Colorado Corrections Director says solitary confinement is “overused” & urges reforms

Solitary confinement is “overused, misused, and abused” to the detriment of prisoners’ mental health and public safety, according to Rick Raemisch, Executive Director of the Colorado Department of Corrections.

In his testimony before the Senate Judiciary Subcommittee last month, Raemisch said solitary confinement has been “incredibly over-used” to punish inmates for relatively minor infractions.

“Administrative segregation is used…to allow an institution to run more efficiently. It suspends the problem at best but multiplies it at its worst. And so, it does run more efficiently until you let that person out of there,” said Raemisch, who pointed out that 34% of the prison population in Colorado suffer from mental health problems and 70% have some type of drug and/or alcohol problem. “If you haven’t addressed what got him in there to begin with, you’ve done nothing, and that’s the problem with the mentally ill. And what I struggle with and what we’re trying to change in Colorado – and we’re making great progress – is how you can hold someone accountable if they don’t understand the rule they broke to begin with? It’s no-win situation.”

He pointed out that many inmates held in solitary confinement have pre-existing mental health problems or developmental disabilities, and the harsh conditions in segregation – spending 23 hours a day in a dark, windowless room – only exacerbate the inmates’ mental illnesses – something Raemisch understands first-hand.

“Because I sat in that cell for over 20 hours, my response is this is no way to treat an American,” said Raemisch, who described his brief voluntary stay in solitary as “eye-opening”. “It’s not a way the state should be treating someone. It’s not a way this nation should be treating someone. And internationally, it’s not a way to be treating someone.”

And even if the inmate does not have pre-existing mental illness, Raemisch believed that prolonged stays in solitary confinement can create mental health problems. That, in turn, creates a public safety problem because “97% all of our inmates return back to the community, and out of those 97% some of them have been in administrative segregation,” Raemisch noted.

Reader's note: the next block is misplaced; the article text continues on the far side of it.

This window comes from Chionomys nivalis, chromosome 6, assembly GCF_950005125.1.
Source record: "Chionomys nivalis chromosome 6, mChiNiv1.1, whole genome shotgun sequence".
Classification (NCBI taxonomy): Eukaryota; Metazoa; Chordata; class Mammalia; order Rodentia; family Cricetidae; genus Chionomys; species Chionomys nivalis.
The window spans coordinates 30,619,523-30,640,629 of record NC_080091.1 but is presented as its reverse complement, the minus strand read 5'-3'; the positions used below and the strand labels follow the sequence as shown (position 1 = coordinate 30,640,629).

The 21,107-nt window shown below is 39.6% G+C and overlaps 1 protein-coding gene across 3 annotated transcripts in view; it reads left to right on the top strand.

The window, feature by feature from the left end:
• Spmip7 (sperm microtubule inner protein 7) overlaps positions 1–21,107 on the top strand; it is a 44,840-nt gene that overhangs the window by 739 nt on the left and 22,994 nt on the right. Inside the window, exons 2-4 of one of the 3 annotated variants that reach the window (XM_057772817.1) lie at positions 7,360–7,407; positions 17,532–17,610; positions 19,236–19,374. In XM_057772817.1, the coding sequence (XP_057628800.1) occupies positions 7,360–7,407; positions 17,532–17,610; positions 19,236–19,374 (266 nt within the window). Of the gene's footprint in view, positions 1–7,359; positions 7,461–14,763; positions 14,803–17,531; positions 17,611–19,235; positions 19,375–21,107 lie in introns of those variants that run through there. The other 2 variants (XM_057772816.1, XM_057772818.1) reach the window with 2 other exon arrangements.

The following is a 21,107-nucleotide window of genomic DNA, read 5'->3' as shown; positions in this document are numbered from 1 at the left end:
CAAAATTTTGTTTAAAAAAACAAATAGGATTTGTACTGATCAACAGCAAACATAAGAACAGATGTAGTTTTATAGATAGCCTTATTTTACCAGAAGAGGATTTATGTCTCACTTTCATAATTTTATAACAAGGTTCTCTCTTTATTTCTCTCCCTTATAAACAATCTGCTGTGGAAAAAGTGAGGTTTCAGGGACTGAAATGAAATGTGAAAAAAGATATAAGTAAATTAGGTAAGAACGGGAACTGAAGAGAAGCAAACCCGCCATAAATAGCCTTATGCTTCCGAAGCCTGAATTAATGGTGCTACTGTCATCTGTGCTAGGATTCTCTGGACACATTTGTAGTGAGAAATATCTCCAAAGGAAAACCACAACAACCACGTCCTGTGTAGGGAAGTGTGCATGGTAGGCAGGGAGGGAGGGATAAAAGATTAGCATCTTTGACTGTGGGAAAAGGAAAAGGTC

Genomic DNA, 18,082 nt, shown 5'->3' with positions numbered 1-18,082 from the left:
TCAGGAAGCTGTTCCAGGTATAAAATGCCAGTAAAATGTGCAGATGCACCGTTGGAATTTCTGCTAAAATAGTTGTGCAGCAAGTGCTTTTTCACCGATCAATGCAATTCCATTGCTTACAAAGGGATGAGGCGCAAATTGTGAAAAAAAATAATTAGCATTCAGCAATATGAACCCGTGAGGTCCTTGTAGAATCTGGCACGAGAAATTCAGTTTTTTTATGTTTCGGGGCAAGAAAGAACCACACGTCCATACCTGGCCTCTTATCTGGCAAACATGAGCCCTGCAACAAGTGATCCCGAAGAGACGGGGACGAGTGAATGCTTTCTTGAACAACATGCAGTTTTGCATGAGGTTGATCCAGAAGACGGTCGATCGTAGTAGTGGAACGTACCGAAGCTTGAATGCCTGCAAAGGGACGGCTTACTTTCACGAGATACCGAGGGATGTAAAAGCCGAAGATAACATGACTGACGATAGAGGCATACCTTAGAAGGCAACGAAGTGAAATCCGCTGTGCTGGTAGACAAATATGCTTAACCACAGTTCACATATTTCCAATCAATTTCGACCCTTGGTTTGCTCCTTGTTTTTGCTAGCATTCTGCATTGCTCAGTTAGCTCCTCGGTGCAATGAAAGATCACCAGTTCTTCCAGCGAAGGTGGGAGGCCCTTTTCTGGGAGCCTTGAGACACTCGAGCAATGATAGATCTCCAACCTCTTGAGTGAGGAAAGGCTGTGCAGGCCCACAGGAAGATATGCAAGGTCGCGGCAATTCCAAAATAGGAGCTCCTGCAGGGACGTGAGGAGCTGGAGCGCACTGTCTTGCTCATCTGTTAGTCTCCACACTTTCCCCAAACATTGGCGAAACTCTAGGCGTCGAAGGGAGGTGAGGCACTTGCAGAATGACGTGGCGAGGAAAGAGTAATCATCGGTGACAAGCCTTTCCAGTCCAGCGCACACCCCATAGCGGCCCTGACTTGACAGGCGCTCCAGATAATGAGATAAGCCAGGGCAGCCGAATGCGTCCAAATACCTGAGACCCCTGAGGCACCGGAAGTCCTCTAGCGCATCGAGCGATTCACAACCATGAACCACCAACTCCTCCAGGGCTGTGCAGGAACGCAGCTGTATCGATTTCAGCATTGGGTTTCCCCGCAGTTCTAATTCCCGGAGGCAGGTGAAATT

“If our goal is to decrease the number of victims inside prison, and outside prison…then we must rethink how we use Administrative Segregation, especially when it comes to the mentally ill,” according to Raemisch’s written testimony. He insisted that solitary confinement should be used only to hold a “small number” of inmates who pose a serious and immediate danger to themselves and others.

Recent solitary confinement reforms in Colorado

Since succeeding Tom Clements, who was assassinated last year by a parolee released directly from solitary confinement to the community, Raemisch has been able to reform his department’s policies on segregation and drastically reduce the number of inmates held in isolation. Some of the results include:

  • cutting the number of inmates in solitary by 60%, from 1,451 in 2011 to 597 in January 2014, by reviewing and releasing those who do belong in segregation;
  • lowering the number of mentally ill inmates held in segregation from 50 in 2013 to 4 in January 2014;
  • and dropping the number of inmates released directly from solitary confinement to the community from 140 inmates in 2012 to 2 in 2014.